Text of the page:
Figure 1

It is generally agreed that the familiar size of isolated objects is not used to derive distance from their angular size although this is possible in principle. However, relative size, especially for objects of a similar shape, is an excellent cue to relative distance. Likewise, an object changing size is normally seen as looming or receding in depth.

Figure 2

Parallax, defined as the difference in the projection of a static scene as viewpoint changes relative to the scene, is a potent source of information about depth. Motion parallax refers to successive viewpoint changes produced by motion of the observer, whereas binocular parallax refers to the simultaneous differences in viewpoint provided by two horizontally separated eyes. The disparate images thus produced result in "stereoscopic vision." Wheatstone (1838), who discovered stereoscopic vision, showed that the projections of a scene to the two eyes differ in a number of ways (see figure 2), and there is some evidence that the visual system responds directly to certain higher order image differences such as contour orientation. Binocular disparity is usually specified, however, as the difference in the horizontal angles subtended at the two eyes by two points separated in depth.

Stereoscopic vision really comes into its own in near vision where it is important in eye-hand coordination, and in ambient vision where it allows discrete elements that do not provide perspective cues, such as the leaves and branches of a forest, to be seen in vivid relief. The disparity produced by a given depth interval declines rapidly as the distance of the interval from the observer increases. Nevertheless it is possible with moderate stereoscopic acuity to detect that an object at about five hundred meters is nearer than infinity. Because the binocular disparity produced by a given depth interval declines with its distance, the depth response to disparity must be scaled for distance to reflect depth accurately. Scaling has largely been studied at close distances where it is excellent under full cue conditions although it is not yet clear how the scaling is achieved (Howard and Rogers 1995). The accuracy of scaling in vista space is not known. Stereoscopic depth is best for objects that are laterally close to each other (Gogel 1963). At such separations stereoscopic depth is a "hyperacuity" because disparities of only 10-30 sec of arc can be responded to as a depth separation (Westheimer 1979).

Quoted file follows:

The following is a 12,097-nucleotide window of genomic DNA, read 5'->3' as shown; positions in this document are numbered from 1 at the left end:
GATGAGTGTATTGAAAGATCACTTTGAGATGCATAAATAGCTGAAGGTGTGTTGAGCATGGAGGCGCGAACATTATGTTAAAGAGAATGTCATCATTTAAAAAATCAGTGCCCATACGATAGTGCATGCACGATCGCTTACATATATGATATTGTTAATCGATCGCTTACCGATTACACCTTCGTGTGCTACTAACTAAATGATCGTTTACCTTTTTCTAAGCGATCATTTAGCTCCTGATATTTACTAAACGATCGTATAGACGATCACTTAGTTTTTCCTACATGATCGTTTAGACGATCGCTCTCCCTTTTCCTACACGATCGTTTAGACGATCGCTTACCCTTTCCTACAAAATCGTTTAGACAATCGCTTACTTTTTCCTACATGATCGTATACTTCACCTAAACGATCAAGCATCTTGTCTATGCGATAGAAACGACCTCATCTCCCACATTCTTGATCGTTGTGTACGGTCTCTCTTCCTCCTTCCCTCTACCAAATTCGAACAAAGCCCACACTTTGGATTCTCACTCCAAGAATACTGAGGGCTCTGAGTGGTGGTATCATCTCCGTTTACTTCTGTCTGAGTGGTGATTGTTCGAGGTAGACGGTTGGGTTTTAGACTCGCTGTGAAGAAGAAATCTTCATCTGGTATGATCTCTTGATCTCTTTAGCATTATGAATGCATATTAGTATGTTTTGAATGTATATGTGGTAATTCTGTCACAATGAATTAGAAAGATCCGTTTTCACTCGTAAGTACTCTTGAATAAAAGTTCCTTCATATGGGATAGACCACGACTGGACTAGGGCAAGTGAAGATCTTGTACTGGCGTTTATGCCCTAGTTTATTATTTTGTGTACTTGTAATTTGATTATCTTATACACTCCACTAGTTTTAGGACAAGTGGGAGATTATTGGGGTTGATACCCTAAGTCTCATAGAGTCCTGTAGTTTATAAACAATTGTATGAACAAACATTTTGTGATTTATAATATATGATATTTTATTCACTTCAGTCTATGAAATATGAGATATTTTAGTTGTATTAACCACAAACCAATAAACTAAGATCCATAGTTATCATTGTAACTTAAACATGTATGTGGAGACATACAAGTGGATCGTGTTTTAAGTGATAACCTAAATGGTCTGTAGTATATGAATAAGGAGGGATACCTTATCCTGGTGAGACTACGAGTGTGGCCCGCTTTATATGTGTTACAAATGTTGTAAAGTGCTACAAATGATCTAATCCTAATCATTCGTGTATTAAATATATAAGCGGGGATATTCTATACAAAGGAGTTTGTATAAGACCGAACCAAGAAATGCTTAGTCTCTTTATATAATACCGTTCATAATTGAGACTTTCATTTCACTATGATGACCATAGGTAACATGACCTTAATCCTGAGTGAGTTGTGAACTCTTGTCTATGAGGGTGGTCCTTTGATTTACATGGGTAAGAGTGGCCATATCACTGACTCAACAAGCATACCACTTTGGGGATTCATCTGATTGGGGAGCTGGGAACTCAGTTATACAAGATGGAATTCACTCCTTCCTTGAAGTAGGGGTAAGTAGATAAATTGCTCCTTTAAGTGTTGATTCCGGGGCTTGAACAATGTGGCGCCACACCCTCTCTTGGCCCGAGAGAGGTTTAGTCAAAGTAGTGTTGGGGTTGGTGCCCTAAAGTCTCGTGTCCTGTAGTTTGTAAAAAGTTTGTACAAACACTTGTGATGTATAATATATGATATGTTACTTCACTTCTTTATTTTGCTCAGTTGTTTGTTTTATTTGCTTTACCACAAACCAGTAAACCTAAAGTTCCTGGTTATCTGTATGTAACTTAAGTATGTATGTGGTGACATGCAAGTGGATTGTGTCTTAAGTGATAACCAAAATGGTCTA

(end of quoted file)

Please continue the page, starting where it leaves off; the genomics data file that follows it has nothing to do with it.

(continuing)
Despite the fact that binocular and motion parallax have identical geometry, stereopsis is the superior sense for depth perception under most conditions, especially when there are only two objects separated in depth. Motion parallax is almost as good as stereopsis, however, in eliciting perception of depth in densely patterned corrugated surfaces (Rogers and Graham 1979). A strong sense of solidity is also obtained monocularly when a skeletal object, such as a tangled wire, is rotated in depth and viewed with a stationary eye (kinetic depth effect). The depth variations in densely textured surfaces can also be perceived on the basis of the monocular transformations they undergo during motion.

Many of the possible sources of information about depth have not yet been adequately investigated, especially the sources used in ambient and vista space. There are also unresolved theoretical issues such as the relationship between the apparent distances of objects to the observer and their apparent distances from each other.

See also

Additional links

-- Barbara Gillam